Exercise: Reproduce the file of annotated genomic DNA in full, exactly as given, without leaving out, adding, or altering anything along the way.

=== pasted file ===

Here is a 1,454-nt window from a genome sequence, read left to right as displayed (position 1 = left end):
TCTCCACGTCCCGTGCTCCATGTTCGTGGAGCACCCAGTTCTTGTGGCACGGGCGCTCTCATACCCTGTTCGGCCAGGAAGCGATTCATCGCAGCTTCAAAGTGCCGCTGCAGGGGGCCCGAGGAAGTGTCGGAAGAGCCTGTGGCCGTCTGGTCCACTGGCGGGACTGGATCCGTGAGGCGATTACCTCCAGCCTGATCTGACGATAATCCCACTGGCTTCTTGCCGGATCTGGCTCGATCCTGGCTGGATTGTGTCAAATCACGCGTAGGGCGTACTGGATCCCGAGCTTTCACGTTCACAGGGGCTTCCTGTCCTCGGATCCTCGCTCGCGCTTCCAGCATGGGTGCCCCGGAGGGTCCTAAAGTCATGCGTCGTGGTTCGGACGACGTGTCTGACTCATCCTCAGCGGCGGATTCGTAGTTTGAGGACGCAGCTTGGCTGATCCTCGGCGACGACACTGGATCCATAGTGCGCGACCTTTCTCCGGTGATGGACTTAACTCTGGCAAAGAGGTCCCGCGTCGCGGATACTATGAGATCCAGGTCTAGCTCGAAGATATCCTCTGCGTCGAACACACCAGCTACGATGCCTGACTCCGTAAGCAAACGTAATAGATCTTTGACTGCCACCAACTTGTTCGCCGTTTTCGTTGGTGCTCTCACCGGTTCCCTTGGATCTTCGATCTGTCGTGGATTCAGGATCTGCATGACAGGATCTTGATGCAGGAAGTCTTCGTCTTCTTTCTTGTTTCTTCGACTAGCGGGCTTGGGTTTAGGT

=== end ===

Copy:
Here is a 1,454-nt window from a genome sequence, read left to right as displayed (position 1 = left end):
TCTCCACGTCCCGTGCTCCATGTTCGTGGAGCACCCAGTTCTTGTGGCACGGGCGCTCTCATACCCTGTTCGGCCAGGAAGCGATTCATCGCAGCTTCAAAGTGCCGCTGCAGGGGGCCCGAGGAAGTGTCGGAAGAGCCTGTGGCCGTCTGGTCCACTGGCGGGACTGGATCCGTGAGGCGATTACCTCCAGCCTGATCTGACGATAATCCCACTGGCTTCTTGCCGGATCTGGCTCGATCCTGGCTGGATTGTGTCAAATCACGCGTAGGGCGTACTGGATCCCGAGCTTTCACGTTCACAGGGGCTTCCTGTCCTCGGATCCTCGCTCGCGCTTCCAGCATGGGTGCCCCGGAGGGTCCTAAAGTCATGCGTCGTGGTTCGGACGACGTGTCTGACTCATCCTCAGCGGCGGATTCGTAGTTTGAGGACGCAGCTTGGCTGATCCTCGGCGACGACACTGGATCCATAGTGCGCGACCTTTCTCCGGTGATGGACTTAACTCTGGCAAAGAGGTCCCGCGTCGCGGATACTATGAGATCCAGGTCTAGCTCGAAGATATCCTCTGCGTCGAACACACCAGCTACGATGCCTGACTCCGTAAGCAAACGTAATAGATCTTTGACTGCCACCAACTTGTTCGCCGTTTTCGTTGGTGCTCTCACCGGTTCCCTTGGATCTTCGATCTGTCGTGGATTCAGGATCTGCATGACAGGATCTTGATGCAGGAAGTCTTCGTCTTCTTTCTTGTTTCTTCGACTAGCGGGCTTGGGTTTAGGT